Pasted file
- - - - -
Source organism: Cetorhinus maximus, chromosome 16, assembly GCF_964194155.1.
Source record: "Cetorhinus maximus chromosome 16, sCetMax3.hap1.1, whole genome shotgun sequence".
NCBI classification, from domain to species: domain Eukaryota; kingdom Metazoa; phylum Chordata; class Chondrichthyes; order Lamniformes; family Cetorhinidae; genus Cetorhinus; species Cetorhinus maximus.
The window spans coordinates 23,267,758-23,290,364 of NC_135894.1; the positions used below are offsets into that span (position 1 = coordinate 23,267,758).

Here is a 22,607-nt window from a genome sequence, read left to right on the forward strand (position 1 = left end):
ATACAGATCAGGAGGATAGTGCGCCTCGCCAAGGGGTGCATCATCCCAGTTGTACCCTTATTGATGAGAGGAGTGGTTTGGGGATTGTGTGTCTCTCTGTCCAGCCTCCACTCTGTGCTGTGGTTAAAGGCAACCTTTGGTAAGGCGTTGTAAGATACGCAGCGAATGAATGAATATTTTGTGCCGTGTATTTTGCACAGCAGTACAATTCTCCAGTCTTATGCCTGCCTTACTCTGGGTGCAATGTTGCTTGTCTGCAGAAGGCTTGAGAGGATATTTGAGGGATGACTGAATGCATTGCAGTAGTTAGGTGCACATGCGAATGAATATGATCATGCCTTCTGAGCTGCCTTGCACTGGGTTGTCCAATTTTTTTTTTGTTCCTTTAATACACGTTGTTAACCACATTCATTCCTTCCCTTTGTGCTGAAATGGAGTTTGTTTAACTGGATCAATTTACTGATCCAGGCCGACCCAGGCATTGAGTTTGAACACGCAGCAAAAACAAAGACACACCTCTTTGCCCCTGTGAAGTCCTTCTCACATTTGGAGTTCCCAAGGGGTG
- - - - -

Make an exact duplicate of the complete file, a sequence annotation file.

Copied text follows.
Source organism: Cetorhinus maximus, chromosome 16, assembly GCF_964194155.1.
Source record: "Cetorhinus maximus chromosome 16, sCetMax3.hap1.1, whole genome shotgun sequence".
NCBI classification, from domain to species: domain Eukaryota; kingdom Metazoa; phylum Chordata; class Chondrichthyes; order Lamniformes; family Cetorhinidae; genus Cetorhinus; species Cetorhinus maximus.
The window spans coordinates 23,267,758-23,290,364 of NC_135894.1; the positions used below are offsets into that span (position 1 = coordinate 23,267,758).

Here is a 22,607-nt window from a genome sequence, read left to right on the forward strand (position 1 = left end):
ATACAGATCAGGAGGATAGTGCGCCTCGCCAAGGGGTGCATCATCCCAGTTGTACCCTTATTGATGAGAGGAGTGGTTTGGGGATTGTGTGTCTCTCTGTCCAGCCTCCACTCTGTGCTGTGGTTAAAGGCAACCTTTGGTAAGGCGTTGTAAGATACGCAGCGAATGAATGAATATTTTGTGCCGTGTATTTTGCACAGCAGTACAATTCTCCAGTCTTATGCCTGCCTTACTCTGGGTGCAATGTTGCTTGTCTGCAGAAGGCTTGAGAGGATATTTGAGGGATGACTGAATGCATTGCAGTAGTTAGGTGCACATGCGAATGAATATGATCATGCCTTCTGAGCTGCCTTGCACTGGGTTGTCCAATTTTTTTTTTGTTCCTTTAATACACGTTGTTAACCACATTCATTCCTTCCCTTTGTGCTGAAATGGAGTTTGTTTAACTGGATCAATTTACTGATCCAGGCCGACCCAGGCATTGAGTTTGAACACGCAGCAAAAACAAAGACACACCTCTTTGCCCCTGTGAAGTCCTTCTCACATTTGGAGTTCCCAAGGGGTG